Dr. Mike Winters

SMUSD Superintendent

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It's National Principals Month!

Celebrated every October, National Principals Month is an opportunity for district leaders, elected officials, parents, students, teachers, staff, school leaders and communities to celebrate and honor our incredible principals for their visionary leadership and tireless pursuit of success for each student. National Principals Month is a collaboration between the National Association of Secondary School Principals (NASSP), the National Association of Elementary School Principals (NAESP), and American Federation of School Administrators (AFSA). Additional information about National Principals Month can be found at

“The responsibilities of school leaders have expanded significantly in recent years well beyond the traditional role. The importance of school leadership has grown considerably, too. Our Leaders We Need Now report identified all of the new demands being made of school principals, the changing needs of their students and staff and how these leaders can meet all of these ever evolving challenges,” said NAESP Executive Director Dr. L. Earl Franks, CAE. “During the month of October, we look forward to recognizing the great work of principals and to celebrating and appreciating them for all that they do as leaders every day.”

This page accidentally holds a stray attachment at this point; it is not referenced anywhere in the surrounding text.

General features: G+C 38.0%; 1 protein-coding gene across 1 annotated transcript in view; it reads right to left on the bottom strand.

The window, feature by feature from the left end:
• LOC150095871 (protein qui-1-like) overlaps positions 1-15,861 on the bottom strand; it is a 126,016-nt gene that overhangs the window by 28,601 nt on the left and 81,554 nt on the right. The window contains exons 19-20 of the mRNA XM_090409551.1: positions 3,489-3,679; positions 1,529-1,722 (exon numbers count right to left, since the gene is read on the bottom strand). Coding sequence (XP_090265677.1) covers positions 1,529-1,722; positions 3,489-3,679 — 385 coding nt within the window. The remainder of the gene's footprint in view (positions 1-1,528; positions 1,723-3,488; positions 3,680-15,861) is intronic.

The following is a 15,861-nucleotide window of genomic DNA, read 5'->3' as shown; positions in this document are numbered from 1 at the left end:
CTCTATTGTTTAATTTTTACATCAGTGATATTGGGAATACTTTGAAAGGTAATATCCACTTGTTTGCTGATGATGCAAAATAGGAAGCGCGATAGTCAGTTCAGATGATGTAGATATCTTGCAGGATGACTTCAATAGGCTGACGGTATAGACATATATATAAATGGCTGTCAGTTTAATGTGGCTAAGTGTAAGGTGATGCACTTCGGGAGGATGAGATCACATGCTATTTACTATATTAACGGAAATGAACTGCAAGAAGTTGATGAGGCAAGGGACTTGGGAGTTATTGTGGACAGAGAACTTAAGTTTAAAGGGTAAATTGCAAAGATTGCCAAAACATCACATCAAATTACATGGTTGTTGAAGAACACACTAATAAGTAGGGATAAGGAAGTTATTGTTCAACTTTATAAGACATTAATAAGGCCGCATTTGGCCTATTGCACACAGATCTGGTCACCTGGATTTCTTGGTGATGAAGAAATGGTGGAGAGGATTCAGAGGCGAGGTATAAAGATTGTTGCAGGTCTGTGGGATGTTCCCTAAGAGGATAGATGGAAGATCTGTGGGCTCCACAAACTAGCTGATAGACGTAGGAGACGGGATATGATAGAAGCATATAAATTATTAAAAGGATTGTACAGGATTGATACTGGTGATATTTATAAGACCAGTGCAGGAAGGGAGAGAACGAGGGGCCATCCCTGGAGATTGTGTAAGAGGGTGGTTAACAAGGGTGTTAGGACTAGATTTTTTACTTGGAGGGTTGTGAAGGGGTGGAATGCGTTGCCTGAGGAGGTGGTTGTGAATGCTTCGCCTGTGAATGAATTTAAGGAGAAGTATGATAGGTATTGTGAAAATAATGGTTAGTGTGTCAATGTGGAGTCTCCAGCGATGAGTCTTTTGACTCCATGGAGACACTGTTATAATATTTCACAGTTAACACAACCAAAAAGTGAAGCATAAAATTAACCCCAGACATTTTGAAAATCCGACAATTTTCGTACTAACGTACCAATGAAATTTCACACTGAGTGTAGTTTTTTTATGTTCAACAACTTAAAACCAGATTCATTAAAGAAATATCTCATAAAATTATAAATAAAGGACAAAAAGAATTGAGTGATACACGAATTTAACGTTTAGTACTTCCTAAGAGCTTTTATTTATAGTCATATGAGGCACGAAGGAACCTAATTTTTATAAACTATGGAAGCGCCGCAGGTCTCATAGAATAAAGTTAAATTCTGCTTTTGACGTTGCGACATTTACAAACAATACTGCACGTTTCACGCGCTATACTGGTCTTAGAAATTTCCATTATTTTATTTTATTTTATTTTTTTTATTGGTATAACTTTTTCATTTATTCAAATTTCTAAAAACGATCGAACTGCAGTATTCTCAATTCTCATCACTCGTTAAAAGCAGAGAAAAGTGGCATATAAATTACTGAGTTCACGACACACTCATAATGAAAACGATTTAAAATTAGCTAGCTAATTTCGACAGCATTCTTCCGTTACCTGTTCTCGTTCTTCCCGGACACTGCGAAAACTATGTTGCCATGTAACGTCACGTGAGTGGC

Pictured below are (from top) Tartesso Principal Nicole Scales, Winters' Well Elementary Principal Jason Bourne, (bottom) Tonopah Valley High School Principal Edgar Garcia, Desert Sunset Elementary Principal Tammy Doerksen, and Ruth Fisher Middle School Principal Matt Dobesh
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October is Bullying Prevention Month

National Bullying Prevention Month (NBPM) is an important time to elevate the conversation about addressing and preventing bullying of K-12 children and youth. PACER founded NBPM in 2006 as a week-long event; it became a month-long one in 2010.

Bullying is the aggressive use of power, targeting another person or group of people with repeated, unwanted words or action, hurting them emotionally or physically. Bullying impacts the education, health, and safety of K-12 youth.